Foresight Ski Guides wraps up season in Vail
VAIL — After skiing for 20 years, Denver resident Bill Murphy began to wonder what it would be like to descend the slopes without vision.
The year was 1982.
“I had this fear of losing my sight,” he said. “I wanted to face a fear.”
Murphy’s wife, Gayle, noticed an ad in Westword Magazine to train to be a guide in Vail with the Colorado Ski School for the Blind. Seeing an opportunity to help Bill face his fear, she encouraged him to give it a try. Murphy overcame his fear quickly after skiing with blacked out goggles as part of the training, yet found himself wanting to come back again and again.
“He would come home jubilant,” Gayle Murphy said. “Every time, there would be a connection formed out there that was really meaningful.”
Close to 200 days
Mark Davis has been skiing Vail since the ‘60s, and used to say he could ski it blindfolded. Little did he know how true that would become.
After living with Multiple Sclerosis for years and experiencing minimal symptoms, Davis woke up one morning in 1999 to find his vision nearly gone.
“It was like looking through wax paper,” he said.
He attended the program, which made him feel better about his situation and through it met Murphy.
As the Colorado Ski School for the Blind program started to dissolve, Davis, who holds an MBA, found himself uniquely qualified to begin his own program to help blind skiers access the mountain.
“I interviewed 50 other ski resorts, and categorized what everybody did and what the costs were,” he said.
He enlisted the help of several others including Murphy, as well as Mark and Jan Mastro, who also had been with Colorado Ski School for the Blind. Foresight Ski Guides was born.
“This is our fifteenth season, and we did close to 200 ski days,” Davis said.
An EFFECTIVE AD
The 1982 ad in Westword, which solicited skiers to try working with Colorado Ski School for the Blind and was discovered by Gayle Murphy, was effective. So effective, in fact, its impact is still felt today.
Mark Mastro also responded to the ad. He began traveling up to Vail to help guide the blind and began carpooling with Murphy. The two have remained close ever since.
“Now both of our families are very good friends,” Mark Mastro said.
Mastro married his wife, Jan, a decade and a half after seeing that ad, and she also became a guide for blind skiers. These days, she’s on the board at Foresight Ski Guides.
“We’ve been able to get a lot of the school districts to come up this year that haven’t been able to utilize the program,” Jan Mastro said. “Now we’re hoping those schools will be able to come more often.”
Davis says cross-participation with school districts is the most important element of the program.
“By working with the department of education and the school districts in the Denver metro area, it helps us bridge confidentiality issues,” Davis said. “Because otherwise, how would we find (eligible kids)?”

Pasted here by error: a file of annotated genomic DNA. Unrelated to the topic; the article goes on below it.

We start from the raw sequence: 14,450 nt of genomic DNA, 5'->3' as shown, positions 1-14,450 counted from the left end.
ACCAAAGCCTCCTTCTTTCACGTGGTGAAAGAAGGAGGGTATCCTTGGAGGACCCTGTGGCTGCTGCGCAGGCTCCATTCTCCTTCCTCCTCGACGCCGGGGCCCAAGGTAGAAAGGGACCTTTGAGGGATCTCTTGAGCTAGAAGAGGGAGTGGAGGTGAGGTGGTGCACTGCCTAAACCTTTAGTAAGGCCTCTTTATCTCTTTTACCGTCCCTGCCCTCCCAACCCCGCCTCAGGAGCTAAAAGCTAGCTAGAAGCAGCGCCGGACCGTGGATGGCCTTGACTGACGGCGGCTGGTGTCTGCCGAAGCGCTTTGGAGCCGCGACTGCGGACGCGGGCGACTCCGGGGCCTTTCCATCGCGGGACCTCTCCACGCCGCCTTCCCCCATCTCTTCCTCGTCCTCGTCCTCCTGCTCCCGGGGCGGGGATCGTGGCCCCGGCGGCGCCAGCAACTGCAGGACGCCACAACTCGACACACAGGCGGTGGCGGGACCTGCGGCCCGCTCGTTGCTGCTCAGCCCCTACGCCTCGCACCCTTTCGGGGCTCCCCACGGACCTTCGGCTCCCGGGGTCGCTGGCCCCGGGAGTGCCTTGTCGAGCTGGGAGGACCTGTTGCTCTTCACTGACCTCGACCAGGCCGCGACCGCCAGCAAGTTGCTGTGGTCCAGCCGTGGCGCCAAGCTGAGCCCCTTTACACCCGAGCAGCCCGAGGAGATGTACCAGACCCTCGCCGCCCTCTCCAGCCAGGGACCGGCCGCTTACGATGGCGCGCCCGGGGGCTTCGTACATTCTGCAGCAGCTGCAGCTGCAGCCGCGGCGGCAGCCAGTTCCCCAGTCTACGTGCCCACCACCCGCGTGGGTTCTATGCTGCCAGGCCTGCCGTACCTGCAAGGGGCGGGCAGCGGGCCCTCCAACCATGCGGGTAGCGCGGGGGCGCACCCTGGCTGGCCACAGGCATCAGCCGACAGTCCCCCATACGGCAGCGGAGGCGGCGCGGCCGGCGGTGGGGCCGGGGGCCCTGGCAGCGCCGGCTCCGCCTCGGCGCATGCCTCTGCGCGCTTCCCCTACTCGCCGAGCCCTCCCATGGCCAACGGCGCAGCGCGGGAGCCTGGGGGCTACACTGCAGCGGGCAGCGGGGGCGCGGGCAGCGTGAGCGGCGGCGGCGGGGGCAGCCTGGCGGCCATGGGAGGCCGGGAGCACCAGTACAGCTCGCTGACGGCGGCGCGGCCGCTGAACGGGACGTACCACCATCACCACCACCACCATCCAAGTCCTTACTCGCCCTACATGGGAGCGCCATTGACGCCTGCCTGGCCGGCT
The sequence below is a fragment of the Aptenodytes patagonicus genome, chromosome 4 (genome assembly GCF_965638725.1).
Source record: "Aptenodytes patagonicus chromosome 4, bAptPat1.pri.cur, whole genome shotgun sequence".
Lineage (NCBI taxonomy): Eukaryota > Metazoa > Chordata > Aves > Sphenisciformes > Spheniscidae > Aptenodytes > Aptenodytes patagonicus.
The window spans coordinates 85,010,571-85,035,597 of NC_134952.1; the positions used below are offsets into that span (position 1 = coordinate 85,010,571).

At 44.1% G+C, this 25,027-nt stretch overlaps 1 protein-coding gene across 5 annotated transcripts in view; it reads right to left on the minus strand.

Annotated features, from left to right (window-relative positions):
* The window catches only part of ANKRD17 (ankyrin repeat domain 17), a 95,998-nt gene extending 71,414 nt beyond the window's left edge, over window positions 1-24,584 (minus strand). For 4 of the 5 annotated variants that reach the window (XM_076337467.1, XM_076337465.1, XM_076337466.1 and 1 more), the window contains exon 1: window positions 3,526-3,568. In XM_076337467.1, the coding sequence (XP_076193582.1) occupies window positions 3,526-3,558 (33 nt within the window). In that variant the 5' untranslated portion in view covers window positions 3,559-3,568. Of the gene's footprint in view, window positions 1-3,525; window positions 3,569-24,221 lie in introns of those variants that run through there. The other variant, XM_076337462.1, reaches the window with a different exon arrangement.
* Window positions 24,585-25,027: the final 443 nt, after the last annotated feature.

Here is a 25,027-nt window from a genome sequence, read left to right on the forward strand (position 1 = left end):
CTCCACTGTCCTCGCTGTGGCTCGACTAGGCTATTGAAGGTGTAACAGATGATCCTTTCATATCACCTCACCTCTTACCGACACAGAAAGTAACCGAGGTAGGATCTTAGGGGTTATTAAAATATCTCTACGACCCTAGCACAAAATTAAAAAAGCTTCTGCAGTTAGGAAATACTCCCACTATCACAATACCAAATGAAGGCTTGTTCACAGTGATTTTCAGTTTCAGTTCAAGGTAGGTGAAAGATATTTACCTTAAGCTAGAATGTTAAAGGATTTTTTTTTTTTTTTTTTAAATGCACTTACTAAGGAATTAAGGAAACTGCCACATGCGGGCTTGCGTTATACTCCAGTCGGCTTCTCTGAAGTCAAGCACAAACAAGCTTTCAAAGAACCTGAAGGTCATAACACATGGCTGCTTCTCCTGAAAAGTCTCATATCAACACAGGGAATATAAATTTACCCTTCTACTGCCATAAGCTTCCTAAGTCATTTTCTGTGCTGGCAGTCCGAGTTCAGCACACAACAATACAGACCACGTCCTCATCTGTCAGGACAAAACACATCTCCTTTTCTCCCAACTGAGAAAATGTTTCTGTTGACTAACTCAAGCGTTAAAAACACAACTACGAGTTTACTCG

One of the individuals who helped most was the late Randy Witte, who was a teacher at the Colorado School for the Deaf and Blind and helped bring Foresight Ski Guides into schools.
“After we introduced the off-season exercise program, the students had a lot more stamina skiing in Vail with Foresight,” Witte said. “Prior to the program, the kids would start to lose their energy by lunch time, but Foresight’s new exercise regimen really increased their ability to maintain that energy on the slopes.”
‘FASTER MAKES IT BETTER’
Witte, who passed away in 2015, is honored in the annual Randy Witte Champions Weekend at Vail, which culminated Monday at Golden Peak. Children who have excelled in Foresight’s program are invited to Vail to take part in a race and lunch in, as Foresight wraps up operations for the year and celebrates the season.
The kids who participated in the champions weekend are models for the program, Mark Mastro said.
Seeing the kids skiing with their families brings Mastro the biggest rewards, he says.
“My personal goal was always to get the blind child to reunite with the family to go skiing, because they were always dropped off and then the family went skiing,” he said.
Among the families in attendance were the Millers, of Highlands Ranch, whose 16-year-old son, Keaton, started skiing with Foresight at age 8.
“Keaton could ski with us, but when we got him the vest from Foresight, that identified him as a visually impaired skier and his confidence shot through the roof,” Keaton’s mom, Dawn Miller said. “So then that enabled him to ski with us, because he was so much more confident.”
Keaton’s brother, 12-year-old Cade, pointed out the most obvious difference.
“Now he can go a lot faster,” he said.
Keaton said with the speed has come more fun.
“Faster makes it better,” he said. “It’s amazing.”
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